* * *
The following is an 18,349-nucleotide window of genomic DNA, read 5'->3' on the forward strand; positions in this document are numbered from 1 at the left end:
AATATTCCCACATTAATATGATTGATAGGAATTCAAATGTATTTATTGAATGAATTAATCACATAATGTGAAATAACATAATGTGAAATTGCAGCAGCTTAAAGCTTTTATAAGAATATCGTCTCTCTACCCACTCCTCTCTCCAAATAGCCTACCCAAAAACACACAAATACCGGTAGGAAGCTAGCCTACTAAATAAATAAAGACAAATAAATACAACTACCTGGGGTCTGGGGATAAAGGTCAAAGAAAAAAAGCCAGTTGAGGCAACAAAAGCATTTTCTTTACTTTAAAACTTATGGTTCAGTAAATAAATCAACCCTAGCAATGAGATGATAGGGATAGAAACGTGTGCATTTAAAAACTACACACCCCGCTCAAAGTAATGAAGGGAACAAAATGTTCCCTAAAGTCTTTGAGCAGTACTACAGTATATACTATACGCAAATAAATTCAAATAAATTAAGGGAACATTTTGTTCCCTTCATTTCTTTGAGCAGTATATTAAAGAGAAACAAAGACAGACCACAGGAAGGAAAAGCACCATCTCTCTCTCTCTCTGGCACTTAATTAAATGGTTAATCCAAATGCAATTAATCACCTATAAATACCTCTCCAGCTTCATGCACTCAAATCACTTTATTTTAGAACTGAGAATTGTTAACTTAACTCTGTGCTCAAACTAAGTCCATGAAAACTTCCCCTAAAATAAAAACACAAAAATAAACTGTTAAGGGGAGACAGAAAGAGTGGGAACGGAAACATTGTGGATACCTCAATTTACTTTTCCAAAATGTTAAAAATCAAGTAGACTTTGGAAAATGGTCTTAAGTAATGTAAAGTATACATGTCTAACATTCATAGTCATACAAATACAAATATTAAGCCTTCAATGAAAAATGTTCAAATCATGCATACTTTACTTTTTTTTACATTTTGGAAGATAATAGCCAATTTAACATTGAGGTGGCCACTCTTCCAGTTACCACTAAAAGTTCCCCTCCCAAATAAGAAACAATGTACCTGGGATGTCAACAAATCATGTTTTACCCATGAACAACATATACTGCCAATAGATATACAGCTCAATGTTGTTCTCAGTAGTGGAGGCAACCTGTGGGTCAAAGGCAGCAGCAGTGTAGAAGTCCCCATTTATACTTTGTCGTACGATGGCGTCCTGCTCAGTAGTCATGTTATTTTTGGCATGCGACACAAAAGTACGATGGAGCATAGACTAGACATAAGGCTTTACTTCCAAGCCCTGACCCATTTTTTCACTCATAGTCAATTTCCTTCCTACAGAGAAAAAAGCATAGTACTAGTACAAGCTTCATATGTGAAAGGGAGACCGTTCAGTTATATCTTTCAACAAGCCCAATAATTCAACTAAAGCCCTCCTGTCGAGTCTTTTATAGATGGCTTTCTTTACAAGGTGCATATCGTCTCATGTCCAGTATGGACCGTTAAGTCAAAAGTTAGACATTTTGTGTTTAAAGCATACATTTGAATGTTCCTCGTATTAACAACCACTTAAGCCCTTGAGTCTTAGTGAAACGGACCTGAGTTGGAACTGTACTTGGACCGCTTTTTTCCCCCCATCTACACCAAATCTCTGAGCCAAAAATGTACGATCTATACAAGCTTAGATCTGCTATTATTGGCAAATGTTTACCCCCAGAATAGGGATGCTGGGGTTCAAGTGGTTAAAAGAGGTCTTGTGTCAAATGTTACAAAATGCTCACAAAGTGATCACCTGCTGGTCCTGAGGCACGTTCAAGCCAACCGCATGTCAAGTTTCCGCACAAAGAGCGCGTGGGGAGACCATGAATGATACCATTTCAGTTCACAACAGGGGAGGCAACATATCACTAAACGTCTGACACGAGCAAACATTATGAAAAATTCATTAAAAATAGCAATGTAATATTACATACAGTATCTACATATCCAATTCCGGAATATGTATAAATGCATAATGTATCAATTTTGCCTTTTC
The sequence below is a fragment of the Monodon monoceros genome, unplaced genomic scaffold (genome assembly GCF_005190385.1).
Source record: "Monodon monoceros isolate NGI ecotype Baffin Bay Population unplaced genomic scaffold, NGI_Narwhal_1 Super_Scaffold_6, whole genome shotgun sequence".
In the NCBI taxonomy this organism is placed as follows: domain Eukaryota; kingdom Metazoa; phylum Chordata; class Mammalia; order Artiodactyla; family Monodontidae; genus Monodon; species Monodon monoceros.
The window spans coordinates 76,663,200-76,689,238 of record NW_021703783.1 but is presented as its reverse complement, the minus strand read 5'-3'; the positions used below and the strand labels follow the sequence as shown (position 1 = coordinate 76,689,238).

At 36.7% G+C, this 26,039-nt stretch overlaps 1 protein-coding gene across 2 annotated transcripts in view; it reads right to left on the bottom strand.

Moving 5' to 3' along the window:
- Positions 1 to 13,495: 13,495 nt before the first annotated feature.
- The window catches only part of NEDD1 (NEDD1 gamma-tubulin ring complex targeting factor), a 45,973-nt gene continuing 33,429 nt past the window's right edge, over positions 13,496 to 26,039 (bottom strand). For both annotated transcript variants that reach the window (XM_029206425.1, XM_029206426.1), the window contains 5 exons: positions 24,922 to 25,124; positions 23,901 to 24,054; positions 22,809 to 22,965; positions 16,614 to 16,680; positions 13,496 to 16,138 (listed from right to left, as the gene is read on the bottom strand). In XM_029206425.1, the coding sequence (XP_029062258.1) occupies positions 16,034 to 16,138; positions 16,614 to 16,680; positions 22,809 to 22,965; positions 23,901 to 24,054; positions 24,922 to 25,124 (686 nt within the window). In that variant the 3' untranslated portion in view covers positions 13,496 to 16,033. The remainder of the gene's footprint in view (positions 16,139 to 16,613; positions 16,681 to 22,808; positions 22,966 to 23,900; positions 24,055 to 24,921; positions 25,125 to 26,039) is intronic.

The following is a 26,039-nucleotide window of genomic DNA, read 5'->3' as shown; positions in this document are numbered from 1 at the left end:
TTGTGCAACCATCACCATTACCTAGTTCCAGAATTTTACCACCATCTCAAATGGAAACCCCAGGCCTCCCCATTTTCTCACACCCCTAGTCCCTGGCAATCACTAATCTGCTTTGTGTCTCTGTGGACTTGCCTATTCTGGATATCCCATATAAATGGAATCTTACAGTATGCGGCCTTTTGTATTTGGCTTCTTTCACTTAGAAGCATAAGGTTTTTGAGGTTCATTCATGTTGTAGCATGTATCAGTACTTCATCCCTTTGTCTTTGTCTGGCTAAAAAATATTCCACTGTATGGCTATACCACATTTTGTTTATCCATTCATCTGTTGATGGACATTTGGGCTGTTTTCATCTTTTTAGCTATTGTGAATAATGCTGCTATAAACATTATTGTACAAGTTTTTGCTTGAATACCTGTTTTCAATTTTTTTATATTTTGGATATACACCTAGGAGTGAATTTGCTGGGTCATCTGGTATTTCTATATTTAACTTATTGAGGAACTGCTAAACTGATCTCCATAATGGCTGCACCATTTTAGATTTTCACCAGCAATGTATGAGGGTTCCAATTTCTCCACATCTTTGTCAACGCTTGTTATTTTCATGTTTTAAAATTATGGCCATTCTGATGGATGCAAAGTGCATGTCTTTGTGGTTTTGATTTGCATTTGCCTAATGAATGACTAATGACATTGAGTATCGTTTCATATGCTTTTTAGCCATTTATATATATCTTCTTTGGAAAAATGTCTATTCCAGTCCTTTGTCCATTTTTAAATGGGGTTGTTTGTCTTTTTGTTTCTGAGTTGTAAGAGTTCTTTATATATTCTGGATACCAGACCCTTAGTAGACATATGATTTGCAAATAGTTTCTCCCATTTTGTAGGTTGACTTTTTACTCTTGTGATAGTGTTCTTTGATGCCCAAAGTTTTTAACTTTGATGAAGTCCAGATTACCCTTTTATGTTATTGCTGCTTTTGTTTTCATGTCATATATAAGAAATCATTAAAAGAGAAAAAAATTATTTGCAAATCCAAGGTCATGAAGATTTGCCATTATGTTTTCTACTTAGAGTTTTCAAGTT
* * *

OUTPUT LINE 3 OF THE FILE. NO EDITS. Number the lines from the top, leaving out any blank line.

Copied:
The sequence below is a fragment of the Monodon monoceros genome, unplaced genomic scaffold (genome assembly GCF_005190385.1).